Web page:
The Emperor’s Babe

The Emperor’s Babe is historical fiction, written as an “autobiography” in verse.  The story is told by Zuleika, who is a poet and the book is written as a series of poems.

Zuleika, the daughter of Sudanese immigrants, lives in Roman occupied London (Londinium)) in AD 211. She and her friend Alba “were the wild girls of Londinium”, “partners in crime.”  As an eleven year old child, Zuleika is married off to Felix, a much older, successful Roman.  She spends her time as a girl about town, providing the reader with a view of life in Londinium.

As an aristocratic wife, she benefits from her husband’s position, but is unhappy. Throughout the book Zuleika thinks about who she really is:  Londinio or Nubian?   She begins to write poetry, which help her express her feelings of identity.

She begins an affair with Septimius Severus, the Emperor of Rome.  The story becomes more serious and darker, describing the depravity of Roman society, especially as related in Zuleika’s visit to the amphitheatre.

The book was a different sort of read for me, confusing at first, but a rhythm developed as the story progressed.  The story uses Latin and modern words. I think the author may have done this to show the connection between Londinium in AD 211 and the space of today’s London. The author states “There are many parallels to be made between Londinium and contemporary Britain/London, and I simply played on this to make the period more lively and accessible, as well as using language to do this.  The language that Zuleika uses is very now, very modern.  The novel is peppered with Latin, Italian, Cockney-rhyming slang, patois, American slang, pidgin Scots-Latin, and in the case of Severus, broken English.  Using language in this way greatly aids characterization as well as making the text dynamic.” (McCarthy). I found this somewhat distracting (was the word “glamour puss” ever used in ancient Londinium ?) (Evaristo p.35)Perhaps the use of modern slang was used to make the characters more familiar to today’s reader.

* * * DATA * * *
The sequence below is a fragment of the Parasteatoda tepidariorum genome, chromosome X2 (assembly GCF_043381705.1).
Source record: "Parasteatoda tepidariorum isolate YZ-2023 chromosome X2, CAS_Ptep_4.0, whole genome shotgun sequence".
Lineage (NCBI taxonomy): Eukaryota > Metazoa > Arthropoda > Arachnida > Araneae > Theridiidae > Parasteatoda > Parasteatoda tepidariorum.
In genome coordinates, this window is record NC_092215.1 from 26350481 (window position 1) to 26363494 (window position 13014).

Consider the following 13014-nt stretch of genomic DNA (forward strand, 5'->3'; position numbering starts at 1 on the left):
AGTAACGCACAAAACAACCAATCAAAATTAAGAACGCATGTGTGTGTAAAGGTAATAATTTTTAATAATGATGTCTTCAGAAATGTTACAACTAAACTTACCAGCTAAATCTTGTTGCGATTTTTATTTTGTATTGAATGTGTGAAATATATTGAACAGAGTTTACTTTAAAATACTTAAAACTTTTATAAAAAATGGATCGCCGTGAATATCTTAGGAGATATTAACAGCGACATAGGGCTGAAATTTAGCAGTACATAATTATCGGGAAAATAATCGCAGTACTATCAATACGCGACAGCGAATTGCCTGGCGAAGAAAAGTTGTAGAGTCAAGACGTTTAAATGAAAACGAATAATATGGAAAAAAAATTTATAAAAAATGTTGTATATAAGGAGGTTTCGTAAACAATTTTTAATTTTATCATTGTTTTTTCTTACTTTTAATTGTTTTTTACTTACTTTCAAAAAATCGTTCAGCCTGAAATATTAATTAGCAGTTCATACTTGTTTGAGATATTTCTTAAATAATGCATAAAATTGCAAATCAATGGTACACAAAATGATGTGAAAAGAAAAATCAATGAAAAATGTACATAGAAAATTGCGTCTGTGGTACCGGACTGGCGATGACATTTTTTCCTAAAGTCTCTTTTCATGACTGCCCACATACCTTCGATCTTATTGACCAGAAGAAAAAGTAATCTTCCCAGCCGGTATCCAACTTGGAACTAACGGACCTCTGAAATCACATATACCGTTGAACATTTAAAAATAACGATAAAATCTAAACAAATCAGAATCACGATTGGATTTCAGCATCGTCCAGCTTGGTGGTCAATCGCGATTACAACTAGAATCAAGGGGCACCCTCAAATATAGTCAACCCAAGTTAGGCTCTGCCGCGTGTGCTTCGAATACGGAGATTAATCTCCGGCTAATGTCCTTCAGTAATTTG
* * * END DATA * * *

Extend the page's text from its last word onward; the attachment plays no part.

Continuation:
I can see the author’s use of modern street names as another way of connecting Londinium and today’s London. I think this may show how Zuleika “occupies” the space of London.

In the article “Revisiting the Black Atlantic: Bernardine Evaristo’s Blonde Roots.”, the point is made that Bernardine Evaristo portrays Londinium as similar to today’s London.  The article states “Evaristo portrays London as a conglomerate of cultures, accents and peoples that very much resembles the multicultural metropolis of today.”  (Munoz-Valdivieso).

As Evaristo herself suggests, “in one sense, The Emperor’s Babe is a dig at those Brits who still harbour ridiculous notions of ‘racial’ purity and the glory days of Britain as an all-white nation” (McCarthy).

The story ends sadly, although I am not entirely clear as to how it occurs.  The emperor dies, Zuleika’s affair is discovered, and Zuleika discusses her funeral with Alba. Is she murdered?  Is she dreaming of being strangled? Does she commit suicide?  I would be interested in hearing from the class regarding the ending and their overall impression of the book, which was a very different kind of read.

Evaristo, Bernardine.  The Emperor’s Babe. London: Penguin Books, Ltd. , 2001. Book.

McCarthy, Karen “Q&A with Bernardine Evaristo”. Valparaiso Poetry Review VIV.2(2003):

Munoz-Valdivieso, Sofia. “Revisiting the Black Atlantic: Bernardine Evaristo’s Blonde Roots.” Interactions 19.1-2 (2010): 53+. Academic OneFile. Web. 27 June 2013

Image: The Londinium of the Emperor’s Babe



1 thought on “The Emperor’s Babe

  1. Chris, I love how you wrote that the Latin and modern words are a connection of Londinium and the space of today’s London. It’s like we read about in “City of the Mind” that London continues to be a city that grows and adapts, but some things don’t change. Underneath everything, London today is still the London that was. And I think that’s a very important point to make in context to this class because it’s what we’ve been looking at by going on the excursions and going on the trips- we’re looking for London through the years, its history and culture and it started in Londinium.

    I think it’s a really good point to make about exactly what happens in the last section of the book. Who is talking? And what does having another narrator come in suggest and mean to the rest of the book? It’s interesting and weird that someone else comes in and makes the last remarks regarding Zuleika.

    Good post, Chris!

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